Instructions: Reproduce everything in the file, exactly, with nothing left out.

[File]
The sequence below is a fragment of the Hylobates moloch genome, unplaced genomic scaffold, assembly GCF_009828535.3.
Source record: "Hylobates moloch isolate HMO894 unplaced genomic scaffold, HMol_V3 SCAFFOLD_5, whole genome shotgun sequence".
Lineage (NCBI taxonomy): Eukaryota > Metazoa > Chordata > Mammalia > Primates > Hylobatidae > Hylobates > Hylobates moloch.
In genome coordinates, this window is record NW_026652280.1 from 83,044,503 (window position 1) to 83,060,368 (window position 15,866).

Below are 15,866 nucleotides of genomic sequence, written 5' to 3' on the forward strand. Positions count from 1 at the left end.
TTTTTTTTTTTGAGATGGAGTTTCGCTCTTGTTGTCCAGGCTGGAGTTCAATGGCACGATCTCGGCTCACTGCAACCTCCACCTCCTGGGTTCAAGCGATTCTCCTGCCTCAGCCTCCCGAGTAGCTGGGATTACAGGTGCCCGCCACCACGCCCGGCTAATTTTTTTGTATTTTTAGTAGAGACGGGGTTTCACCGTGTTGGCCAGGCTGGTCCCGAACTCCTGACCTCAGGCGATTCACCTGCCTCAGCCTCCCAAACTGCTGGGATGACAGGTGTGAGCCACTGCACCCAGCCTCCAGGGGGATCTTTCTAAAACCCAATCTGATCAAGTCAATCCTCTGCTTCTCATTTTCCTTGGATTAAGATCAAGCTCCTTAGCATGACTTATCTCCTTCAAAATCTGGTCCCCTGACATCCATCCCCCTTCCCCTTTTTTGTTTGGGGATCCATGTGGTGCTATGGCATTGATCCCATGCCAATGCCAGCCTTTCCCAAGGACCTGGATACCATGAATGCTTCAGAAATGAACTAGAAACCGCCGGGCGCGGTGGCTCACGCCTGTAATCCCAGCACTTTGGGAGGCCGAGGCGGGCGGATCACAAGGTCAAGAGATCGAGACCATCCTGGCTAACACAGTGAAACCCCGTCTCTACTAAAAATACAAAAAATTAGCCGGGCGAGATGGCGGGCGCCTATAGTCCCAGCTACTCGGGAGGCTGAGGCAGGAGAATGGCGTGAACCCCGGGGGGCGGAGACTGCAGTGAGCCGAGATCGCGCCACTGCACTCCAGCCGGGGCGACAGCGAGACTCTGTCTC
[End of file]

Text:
The sequence below is a fragment of the Hylobates moloch genome, unplaced genomic scaffold, assembly GCF_009828535.3.
Source record: "Hylobates moloch isolate HMO894 unplaced genomic scaffold, HMol_V3 SCAFFOLD_5, whole genome shotgun sequence".
Lineage (NCBI taxonomy): Eukaryota > Metazoa > Chordata > Mammalia > Primates > Hylobatidae > Hylobates > Hylobates moloch.
In genome coordinates, this window is record NW_026652280.1 from 83,044,503 (window position 1) to 83,060,368 (window position 15,866).

Below are 15,866 nucleotides of genomic sequence, written 5' to 3' on the forward strand. Positions count from 1 at the left end.
TTTTTTTTTTTGAGATGGAGTTTCGCTCTTGTTGTCCAGGCTGGAGTTCAATGGCACGATCTCGGCTCACTGCAACCTCCACCTCCTGGGTTCAAGCGATTCTCCTGCCTCAGCCTCCCGAGTAGCTGGGATTACAGGTGCCCGCCACCACGCCCGGCTAATTTTTTTGTATTTTTAGTAGAGACGGGGTTTCACCGTGTTGGCCAGGCTGGTCCCGAACTCCTGACCTCAGGCGATTCACCTGCCTCAGCCTCCCAAACTGCTGGGATGACAGGTGTGAGCCACTGCACCCAGCCTCCAGGGGGATCTTTCTAAAACCCAATCTGATCAAGTCAATCCTCTGCTTCTCATTTTCCTTGGATTAAGATCAAGCTCCTTAGCATGACTTATCTCCTTCAAAATCTGGTCCCCTGACATCCATCCCCCTTCCCCTTTTTTGTTTGGGGATCCATGTGGTGCTATGGCATTGATCCCATGCCAATGCCAGCCTTTCCCAAGGACCTGGATACCATGAATGCTTCAGAAATGAACTAGAAACCGCCGGGCGCGGTGGCTCACGCCTGTAATCCCAGCACTTTGGGAGGCCGAGGCGGGCGGATCACAAGGTCAAGAGATCGAGACCATCCTGGCTAACACAGTGAAACCCCGTCTCTACTAAAAATACAAAAAATTAGCCGGGCGAGATGGCGGGCGCCTATAGTCCCAGCTACTCGGGAGGCTGAGGCAGGAGAATGGCGTGAACCCCGGGGGGCGGAGACTGCAGTGAGCCGAGATCGCGCCACTGCACTCCAGCCGGGGCGACAGCGAGACTCTGTCTC